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Australian Woodside Acquires 25% Of Israeli Gas Field Leviathan For $2.71 Billion

Woodside will acquire 25% of Leviathan for $2.71 billion at a signing ceremony in Jerusalem.
cmimg_13108-After more than a year of difficult negotiations, the farm-out agreement to sell 25% of the rights in the Leviathan gas field to Australia’s Woodside Petroleum Ltd. (ASX: WPL) for $2.71 billion will be signed on Thursday in Jerusalem. The signing ceremony will take place in a conference room at a prestigious hotel in the presence of Delek Group Ltd. (TASE: DLEKG) controlling shareholder Yitzhak Tshuva, and Noble Energy Inc. (NYSE: NBL) CEO Charles Davidson, Ratio Oil Exploration (1992) LP (TASE:RATI.L) shareholders Ligad Rotlevy and Yigal Landau. Sources inform ”Globes” that Woodside CEO Peter Coleman will arrive in Israel today to join the group of company executives who arrived several days ago to participate in the signing.

Ahead of the signing, on Tuesday, the Ministry of Finance sent out a memo of the draft bill on taxing natural gas exports. The tax model is based on the normative netback for setting the transfer price. Under this method, the normative netback on investment for each export deal is based on the price of gas in the target market, less the set-up and operating costs of the gas transportation infrastructures. Industry sources say that this model will only be relevant for export contracts via a floating liquefied natural gas (FLNG) facility, which Woodside will handle.

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The amount of gas slated for LNG exports will not exceed four trillion cubic feet (TCF), 20% of Leviathan’s commercial reserves. The rest of the gas is intended for customers in Israel and the region, which will be delivered by pipeline to a floating production, storage and offloading (FPSO) ship, above the gas field. The tax on these exports contracts will be the same as on gas sales to domestic customers, without the need for establishing a transfer price.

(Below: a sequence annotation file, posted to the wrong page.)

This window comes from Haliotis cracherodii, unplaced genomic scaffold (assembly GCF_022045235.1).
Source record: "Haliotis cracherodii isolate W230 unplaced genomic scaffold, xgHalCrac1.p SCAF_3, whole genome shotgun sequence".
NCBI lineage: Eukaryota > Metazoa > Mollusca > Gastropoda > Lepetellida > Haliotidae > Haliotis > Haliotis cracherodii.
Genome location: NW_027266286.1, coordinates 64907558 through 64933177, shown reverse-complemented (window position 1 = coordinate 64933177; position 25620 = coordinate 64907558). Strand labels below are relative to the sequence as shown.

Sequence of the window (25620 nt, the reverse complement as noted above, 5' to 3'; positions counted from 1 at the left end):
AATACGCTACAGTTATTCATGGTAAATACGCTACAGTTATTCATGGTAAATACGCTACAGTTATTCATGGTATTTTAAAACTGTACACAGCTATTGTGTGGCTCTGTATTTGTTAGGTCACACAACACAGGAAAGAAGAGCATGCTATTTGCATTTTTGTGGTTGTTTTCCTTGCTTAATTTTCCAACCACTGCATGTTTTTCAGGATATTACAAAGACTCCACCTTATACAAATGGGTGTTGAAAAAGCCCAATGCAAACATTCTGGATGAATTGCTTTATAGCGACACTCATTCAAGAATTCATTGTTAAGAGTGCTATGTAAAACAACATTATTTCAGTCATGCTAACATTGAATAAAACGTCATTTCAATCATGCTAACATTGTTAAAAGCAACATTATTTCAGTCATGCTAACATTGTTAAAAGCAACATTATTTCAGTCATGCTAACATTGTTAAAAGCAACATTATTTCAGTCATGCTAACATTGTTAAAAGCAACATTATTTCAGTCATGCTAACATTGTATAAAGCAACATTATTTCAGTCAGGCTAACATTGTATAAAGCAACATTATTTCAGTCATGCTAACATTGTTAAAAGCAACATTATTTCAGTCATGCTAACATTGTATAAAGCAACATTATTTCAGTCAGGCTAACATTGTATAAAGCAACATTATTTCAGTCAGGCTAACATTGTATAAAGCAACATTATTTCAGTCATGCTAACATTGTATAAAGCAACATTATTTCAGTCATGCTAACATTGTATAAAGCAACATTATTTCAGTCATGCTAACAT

Besides taxes, there are two other important open issues: the lease terms that the partners in Leviathan will receive from the government, which establish their rights and obligations to the government during the gas field’s lifespan; and the final settlement with the Antitrust Authority regarding alleged restraint of trade. The issue of the holding is due to be settled today or tomorrow, after the Leviathan licenses were extended last week. However, if these issues are still unresolved when the farm-out agreement is signed, the agreement could include reservations and conditions that will affect the payment.

The farm-out agreement is based on the memorandum of understanding (MOU) signed with Woodside in December 2012 and the MOU signed in Australia earlier this year. The parties will sign the agreement tomorrow, even if the outstanding issues are not solved.

Gas export offers for Leviathan

Sources also inform ”Globes” that more than ten bids from Turkish and foreign companies have been submitted in the tender by the partners in Leviathan for the purchase of gas from the gas field. The bids are for the purchase of 7-10 billion cubic meters of gas a year.

In addition to the negotiations on gas exports to Turkey, the partners in Leviathan are in talks with representatives of BG Group plc (NYSE; LSE: BG) and other energy majors that operate LNG plants in Egypt. These companies want to buy Israeli gas to replace Egyptian gas, after the Egyptian government banned exports because of the domestic gas shortage.

Published by Globes [online], Israel business news –



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